I can barely pay my rent and save money for retirement each month, plus my other bills and debts. Yes, if I were more disciplined and stopped taking a vacation to see family each year, I could sock away an additional $3,000, but I don't see how being exiled and never seeing my family, working year-round without a break for 60 years is going to help me.

    I would love to buy a house, but I don't even have a minimal 3.5% down payment, let alone the full cash price. I guess I need to pick cheaper places to live, but how can I do that AND work?

    1. One answer: instead of paying for years and getting down to 12k on your truck, buy a used older vehicle for 4k (or 2k) or whatever you can afford.

      The reason you cant afford those things is partly because you are already spending beyond your income.

      As a student, I drove a car I bought for $500 and worked on myself (we are of similar age). Seven years later I sold it for 1850.

      The answer is to learn to live on less.

  6. For Anonymous who claimed that the Proverbs quote was "nowhere in the Bible":

  7. Hi RJ. So you got your college degree? Because there are schools in South Korea and China that want native English speakers to be teachers, and all they require are degrees. In any subject. For that matter, I know that Mr. Luna would not approve of these ideas, but some folks go to an area in Thailand or the Recto area of Manila in the Philippines and have phony diplomas and transcripts printed up for less than $100, and most of the English schools in Asia do not verify.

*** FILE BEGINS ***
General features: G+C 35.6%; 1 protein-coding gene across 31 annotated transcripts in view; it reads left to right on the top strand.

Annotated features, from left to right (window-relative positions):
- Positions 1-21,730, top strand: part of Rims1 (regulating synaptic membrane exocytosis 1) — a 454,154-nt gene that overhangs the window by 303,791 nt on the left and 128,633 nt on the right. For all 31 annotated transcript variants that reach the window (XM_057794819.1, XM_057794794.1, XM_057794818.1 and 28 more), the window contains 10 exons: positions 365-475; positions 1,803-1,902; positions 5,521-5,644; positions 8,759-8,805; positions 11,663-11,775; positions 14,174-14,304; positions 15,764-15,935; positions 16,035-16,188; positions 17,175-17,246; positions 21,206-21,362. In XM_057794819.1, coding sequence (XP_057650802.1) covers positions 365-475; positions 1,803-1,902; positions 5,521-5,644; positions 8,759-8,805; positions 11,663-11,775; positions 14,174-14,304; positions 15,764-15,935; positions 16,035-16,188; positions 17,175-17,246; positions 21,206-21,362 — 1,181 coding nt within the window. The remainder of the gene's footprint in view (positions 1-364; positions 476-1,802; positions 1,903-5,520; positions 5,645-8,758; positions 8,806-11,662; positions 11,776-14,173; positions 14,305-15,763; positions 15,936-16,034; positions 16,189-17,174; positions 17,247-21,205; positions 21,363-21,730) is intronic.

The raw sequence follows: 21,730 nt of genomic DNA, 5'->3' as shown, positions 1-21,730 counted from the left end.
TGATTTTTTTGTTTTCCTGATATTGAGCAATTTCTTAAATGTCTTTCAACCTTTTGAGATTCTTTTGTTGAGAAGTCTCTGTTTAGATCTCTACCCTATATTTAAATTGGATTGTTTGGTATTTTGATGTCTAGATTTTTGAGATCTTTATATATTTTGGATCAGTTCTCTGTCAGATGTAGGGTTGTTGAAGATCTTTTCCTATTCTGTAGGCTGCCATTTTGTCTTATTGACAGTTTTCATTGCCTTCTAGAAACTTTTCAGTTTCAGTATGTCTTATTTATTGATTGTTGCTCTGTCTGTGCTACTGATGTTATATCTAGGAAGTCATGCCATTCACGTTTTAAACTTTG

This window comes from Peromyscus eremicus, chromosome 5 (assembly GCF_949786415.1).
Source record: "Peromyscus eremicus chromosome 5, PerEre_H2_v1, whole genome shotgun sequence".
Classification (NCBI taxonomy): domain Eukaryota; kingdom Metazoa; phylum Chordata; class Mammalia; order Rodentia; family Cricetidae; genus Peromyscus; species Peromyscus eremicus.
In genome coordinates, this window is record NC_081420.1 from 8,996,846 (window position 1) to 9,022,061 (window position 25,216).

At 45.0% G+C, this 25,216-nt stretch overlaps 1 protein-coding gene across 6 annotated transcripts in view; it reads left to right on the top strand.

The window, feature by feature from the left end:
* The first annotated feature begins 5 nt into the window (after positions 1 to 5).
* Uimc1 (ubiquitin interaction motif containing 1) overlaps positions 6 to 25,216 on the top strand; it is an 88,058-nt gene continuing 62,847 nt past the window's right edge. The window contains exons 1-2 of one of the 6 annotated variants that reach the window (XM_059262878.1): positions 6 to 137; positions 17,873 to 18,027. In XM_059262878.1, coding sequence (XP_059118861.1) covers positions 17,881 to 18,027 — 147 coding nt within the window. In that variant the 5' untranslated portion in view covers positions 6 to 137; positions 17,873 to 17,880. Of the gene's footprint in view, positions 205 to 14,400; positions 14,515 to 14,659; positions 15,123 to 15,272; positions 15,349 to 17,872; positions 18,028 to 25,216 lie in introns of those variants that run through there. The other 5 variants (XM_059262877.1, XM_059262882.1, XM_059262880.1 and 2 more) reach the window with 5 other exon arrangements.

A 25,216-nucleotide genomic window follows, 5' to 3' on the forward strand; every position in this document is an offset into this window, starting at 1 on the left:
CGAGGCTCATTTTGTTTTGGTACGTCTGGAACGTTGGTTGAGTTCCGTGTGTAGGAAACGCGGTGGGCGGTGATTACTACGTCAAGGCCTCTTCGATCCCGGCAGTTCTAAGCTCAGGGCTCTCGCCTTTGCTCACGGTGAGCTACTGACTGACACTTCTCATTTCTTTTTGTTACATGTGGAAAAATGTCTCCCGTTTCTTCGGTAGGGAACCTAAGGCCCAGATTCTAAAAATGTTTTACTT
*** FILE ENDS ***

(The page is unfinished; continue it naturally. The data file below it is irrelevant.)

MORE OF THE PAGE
Now, once you're in Asia, you can easily save up some money in 2 years for some land, or maybe an USDA home for $40,000 with no money down.

    Or perhaps you would consider joining the US Army since you're not past enlistment age, as you would have housing and retirement, and you could study for the ASVAB and go for some MOS like a linguist.

    Steven Katz and his family moved to China and started over. They didn't pay their bills.

    Now, you can't bankrupt your student loan debt, but you could just leave the US.

    I'm not trying to aggravate Mr. Luna, but some people have left the US to avoid student loan debt and even credit card bills.

    Learning How to Fight Back Against Debt Collectors

    50 Ways to Leave Your Banker

    50 Ways to Leave Your Banker: What Happened When One Man Just Refused
    to Pay $80,000 in Credit Card Debt

    Better Off Deadbeat: Craig Cunningham Has a Simple Solution for